Should we move from sustainable fashion to regenerative fashion?

What is sustainable fashion?

The mission of sustainable fashion is to stop only focusing on trends and take a more mindful approach to what we wear every day, in order to sustain our world.

But “sustainability” has become a buzzword in the fashion industry. Fast fashion brands have integrated it into their marketing plans, hiding the damage they cause the environment for the sake of staying “on-trend.”

Can we take sustainable fashion a step further; ask not only what we need to do to maintain our Earth, but how can we breathe new life into it? This is where regenerative fashion comes in.

What is regenerative fashion?

Regenerative fashion includes remaking clothing into something new (upcycling), recycling materials into clothing (note: beware of recycled plastic — it’s not as innovative as always marketed) and finding natural alternatives for fiber production.

The earth is full of natural elements perfect for fiber production. Let’s explore a bit, shall we?

Alternate Possibilities: What natural elements are we starting to manufacture clothing from?

What natural elements are we starting to make clothing from? Fruit skins, sea weed, cactus, algae and more.

Vegan, mushroom, and food-waste-based leather?

Vegan leather sounds appealing, but is usually a sneaky way of referring to a plastic-based alternative. That said, bio-based materials are on the rise, with mushroom and plant leathers starring the show.

Mushroom leather stems from the root-like system of fungi. Major designers and brands such as Stella McCartney, Adidas and Lululemon have collaborated with this innovative fabric, designing purses, sneakers and workout wear alike.

Plant-based leathers put food waste to good use. Brands like Prota Fiori and Allegorie take leftover fruit skins from wine and apple juice production, along with wasted mangos, and transform them into shoes and leather goods.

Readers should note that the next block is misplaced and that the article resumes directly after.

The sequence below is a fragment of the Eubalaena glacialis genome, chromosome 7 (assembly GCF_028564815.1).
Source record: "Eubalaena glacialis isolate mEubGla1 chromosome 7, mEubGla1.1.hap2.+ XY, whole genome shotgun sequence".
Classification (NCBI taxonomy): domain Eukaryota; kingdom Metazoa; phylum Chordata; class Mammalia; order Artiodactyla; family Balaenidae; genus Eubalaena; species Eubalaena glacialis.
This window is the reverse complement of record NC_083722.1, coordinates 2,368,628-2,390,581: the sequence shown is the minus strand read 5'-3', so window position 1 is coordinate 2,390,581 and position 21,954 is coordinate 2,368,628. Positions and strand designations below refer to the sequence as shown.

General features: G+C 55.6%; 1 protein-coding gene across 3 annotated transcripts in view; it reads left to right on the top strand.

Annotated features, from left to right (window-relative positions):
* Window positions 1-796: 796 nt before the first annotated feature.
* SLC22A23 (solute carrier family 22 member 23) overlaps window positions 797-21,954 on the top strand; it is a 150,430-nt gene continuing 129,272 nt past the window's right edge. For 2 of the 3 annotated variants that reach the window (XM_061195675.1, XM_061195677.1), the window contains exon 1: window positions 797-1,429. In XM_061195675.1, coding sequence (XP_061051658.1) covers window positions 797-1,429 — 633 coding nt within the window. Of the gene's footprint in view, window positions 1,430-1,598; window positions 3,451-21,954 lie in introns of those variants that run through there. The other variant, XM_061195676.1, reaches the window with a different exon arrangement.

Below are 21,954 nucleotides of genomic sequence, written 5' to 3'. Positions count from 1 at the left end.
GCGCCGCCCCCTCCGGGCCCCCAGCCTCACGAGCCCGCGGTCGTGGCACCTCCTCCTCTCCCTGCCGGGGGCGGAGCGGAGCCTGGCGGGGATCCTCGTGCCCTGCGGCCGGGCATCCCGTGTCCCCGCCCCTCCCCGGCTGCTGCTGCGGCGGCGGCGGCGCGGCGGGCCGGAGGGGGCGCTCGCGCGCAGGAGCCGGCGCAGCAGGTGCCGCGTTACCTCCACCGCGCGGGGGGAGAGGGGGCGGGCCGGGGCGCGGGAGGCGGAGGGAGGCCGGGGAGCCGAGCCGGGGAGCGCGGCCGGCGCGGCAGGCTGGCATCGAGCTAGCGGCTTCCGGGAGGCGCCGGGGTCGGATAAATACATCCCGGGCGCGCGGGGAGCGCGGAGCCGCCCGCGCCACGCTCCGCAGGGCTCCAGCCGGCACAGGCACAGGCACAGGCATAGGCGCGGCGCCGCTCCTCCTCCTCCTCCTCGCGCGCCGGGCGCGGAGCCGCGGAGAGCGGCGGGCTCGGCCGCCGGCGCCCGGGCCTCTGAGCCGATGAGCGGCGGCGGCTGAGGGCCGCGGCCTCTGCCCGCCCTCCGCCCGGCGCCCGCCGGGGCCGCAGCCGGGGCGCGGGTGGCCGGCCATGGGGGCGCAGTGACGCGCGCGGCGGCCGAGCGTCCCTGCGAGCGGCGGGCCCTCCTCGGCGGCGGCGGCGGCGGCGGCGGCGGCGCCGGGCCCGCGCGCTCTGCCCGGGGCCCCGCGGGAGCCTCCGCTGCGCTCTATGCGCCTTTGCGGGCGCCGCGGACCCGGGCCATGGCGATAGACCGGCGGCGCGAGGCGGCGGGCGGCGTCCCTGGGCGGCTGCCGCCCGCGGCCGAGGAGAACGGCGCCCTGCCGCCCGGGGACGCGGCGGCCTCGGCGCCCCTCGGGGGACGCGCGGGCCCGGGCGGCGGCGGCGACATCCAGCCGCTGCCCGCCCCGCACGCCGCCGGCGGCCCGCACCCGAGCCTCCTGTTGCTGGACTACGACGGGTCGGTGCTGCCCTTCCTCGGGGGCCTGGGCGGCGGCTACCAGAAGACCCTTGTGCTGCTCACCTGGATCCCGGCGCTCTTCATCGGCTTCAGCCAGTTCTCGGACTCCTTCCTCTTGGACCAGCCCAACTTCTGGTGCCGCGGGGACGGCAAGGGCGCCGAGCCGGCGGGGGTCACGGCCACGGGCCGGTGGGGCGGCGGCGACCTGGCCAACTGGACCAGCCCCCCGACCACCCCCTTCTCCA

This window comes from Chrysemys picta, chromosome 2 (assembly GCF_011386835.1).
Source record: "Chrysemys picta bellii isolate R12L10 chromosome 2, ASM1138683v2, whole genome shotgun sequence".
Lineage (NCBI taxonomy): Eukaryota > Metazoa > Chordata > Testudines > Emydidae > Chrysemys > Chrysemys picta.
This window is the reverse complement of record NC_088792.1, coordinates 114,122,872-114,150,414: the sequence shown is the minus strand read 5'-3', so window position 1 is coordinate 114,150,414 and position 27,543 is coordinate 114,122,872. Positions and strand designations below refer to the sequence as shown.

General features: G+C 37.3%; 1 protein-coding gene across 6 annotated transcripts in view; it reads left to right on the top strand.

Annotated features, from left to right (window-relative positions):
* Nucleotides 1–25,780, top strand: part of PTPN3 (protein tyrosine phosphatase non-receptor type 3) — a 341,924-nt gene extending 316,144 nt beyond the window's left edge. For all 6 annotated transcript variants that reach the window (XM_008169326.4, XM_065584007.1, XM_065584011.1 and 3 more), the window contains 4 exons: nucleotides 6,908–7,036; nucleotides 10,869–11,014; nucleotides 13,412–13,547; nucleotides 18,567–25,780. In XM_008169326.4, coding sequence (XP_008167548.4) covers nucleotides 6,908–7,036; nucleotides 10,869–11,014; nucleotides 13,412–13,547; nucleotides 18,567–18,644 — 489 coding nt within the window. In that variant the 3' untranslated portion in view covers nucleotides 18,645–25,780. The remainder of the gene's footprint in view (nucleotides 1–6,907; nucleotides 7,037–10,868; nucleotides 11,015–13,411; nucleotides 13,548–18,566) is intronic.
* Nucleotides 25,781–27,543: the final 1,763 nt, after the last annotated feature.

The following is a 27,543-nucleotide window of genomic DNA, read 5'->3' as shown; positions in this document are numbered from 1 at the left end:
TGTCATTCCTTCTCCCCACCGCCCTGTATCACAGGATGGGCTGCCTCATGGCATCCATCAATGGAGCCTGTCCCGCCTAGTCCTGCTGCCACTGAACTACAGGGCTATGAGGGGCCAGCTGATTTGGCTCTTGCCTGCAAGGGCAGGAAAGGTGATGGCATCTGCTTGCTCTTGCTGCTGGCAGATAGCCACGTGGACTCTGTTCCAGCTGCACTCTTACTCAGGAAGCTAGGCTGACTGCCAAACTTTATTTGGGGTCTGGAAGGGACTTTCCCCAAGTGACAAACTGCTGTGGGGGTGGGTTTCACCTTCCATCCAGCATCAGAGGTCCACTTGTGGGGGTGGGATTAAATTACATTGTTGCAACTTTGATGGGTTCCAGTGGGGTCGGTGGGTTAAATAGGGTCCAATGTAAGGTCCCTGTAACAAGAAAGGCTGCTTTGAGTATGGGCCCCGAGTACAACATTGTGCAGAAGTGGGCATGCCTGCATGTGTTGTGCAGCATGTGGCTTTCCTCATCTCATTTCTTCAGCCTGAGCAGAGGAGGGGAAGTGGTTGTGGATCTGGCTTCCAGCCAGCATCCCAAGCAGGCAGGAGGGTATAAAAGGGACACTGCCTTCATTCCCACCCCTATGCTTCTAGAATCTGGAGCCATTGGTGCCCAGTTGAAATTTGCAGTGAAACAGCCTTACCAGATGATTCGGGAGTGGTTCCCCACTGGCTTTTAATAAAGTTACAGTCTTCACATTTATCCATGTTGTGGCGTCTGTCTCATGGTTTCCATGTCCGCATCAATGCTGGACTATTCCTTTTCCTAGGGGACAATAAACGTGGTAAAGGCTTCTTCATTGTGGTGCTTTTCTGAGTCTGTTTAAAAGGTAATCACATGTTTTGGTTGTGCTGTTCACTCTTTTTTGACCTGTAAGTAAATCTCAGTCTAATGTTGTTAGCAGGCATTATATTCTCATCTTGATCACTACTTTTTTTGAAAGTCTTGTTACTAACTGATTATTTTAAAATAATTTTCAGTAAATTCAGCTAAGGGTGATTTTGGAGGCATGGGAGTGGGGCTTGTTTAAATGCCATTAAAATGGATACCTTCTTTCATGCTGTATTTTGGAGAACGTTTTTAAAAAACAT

Green, fresh and cut up apples on a plain background. Regenerative fashion blog post on Ocean Generation

Photo by Estúdio Bloom on Unsplash

Desserto uses the fiber from cactus leaves for their plant-based leather production. Cacti are a great alternative as they absorb the CO2 produced by farms, removing it from the environment.

What about algae and seaweed?

The most innovative alternative I have come across is the 3D printing of biological materials - such as algae - into fabrics. These materials can be reused to develop new fibers in the future.

Seaweed is amazing too, as it is filled with nutrients and antioxidants that can help the body fight free radicals and prolong the effects of aging.

SeaCell fabric is a mixture of plant-based cellulose and seaweed woven together. This material is optimal for workout wear and underwear as the nutrients from seaweed can be absorbed by the skin. The seaweed itself is unharmed in production, as only the regenerative parts of the algae are harvested, allowing it to continue to grow and thrive.

All-natural materials? Not always.

Beware! Many fast fashion companies claim to use all-natural fibers, when in truth, lab tests reveal little to no amounts of natural fibers within these pieces. Always read clothing tags for the materials – and amounts of materials – actually used.

What can I wear now?

You may already be wearing eucalyptus

Tencel Lyocell and Modal materials are widely available. Sourced from natural raw material wood (eucalyptus trees) these fabrics are soft yet durable, biodegradable, and unfavorable for bacteria growth.

Tencel can be found in everyday clothing from lounge and sleepwear to workout clothing and jeans. Patagonia and Boyish are two of the pioneers making this fabric mainstream.

Forward-thinking fashion

Researching alternative materials has left me with a few burning questions — does the future of fashion consist of photosynthetic t-shirts and carbon-fixing jackets? Will clothing be an alternate way to get our daily nutrients?

As far-fetched as this may sound, this is the kind of forward-thinking needed to push the boundaries of fashion as we know it into a new realm of designing in harmony with our planet, for our Earth and Ocean are living beings with resources to be repurposed and shared — not taken and exploited.

About Lydia

Lydia Dupree is a degreed biochemist and lifelong devotee of fashion who explores the science behind fashion and seeks innovative clothing and brands to curate a health-conscious wardrobe. Her mission is to raise awareness the implications the fashion industry has on our health and the health of our world and show how to easily implement healthy fashion into our lives.

Connect with Lydia via her website or Instagram page. Read her article about how to transition from fast to slow fashion.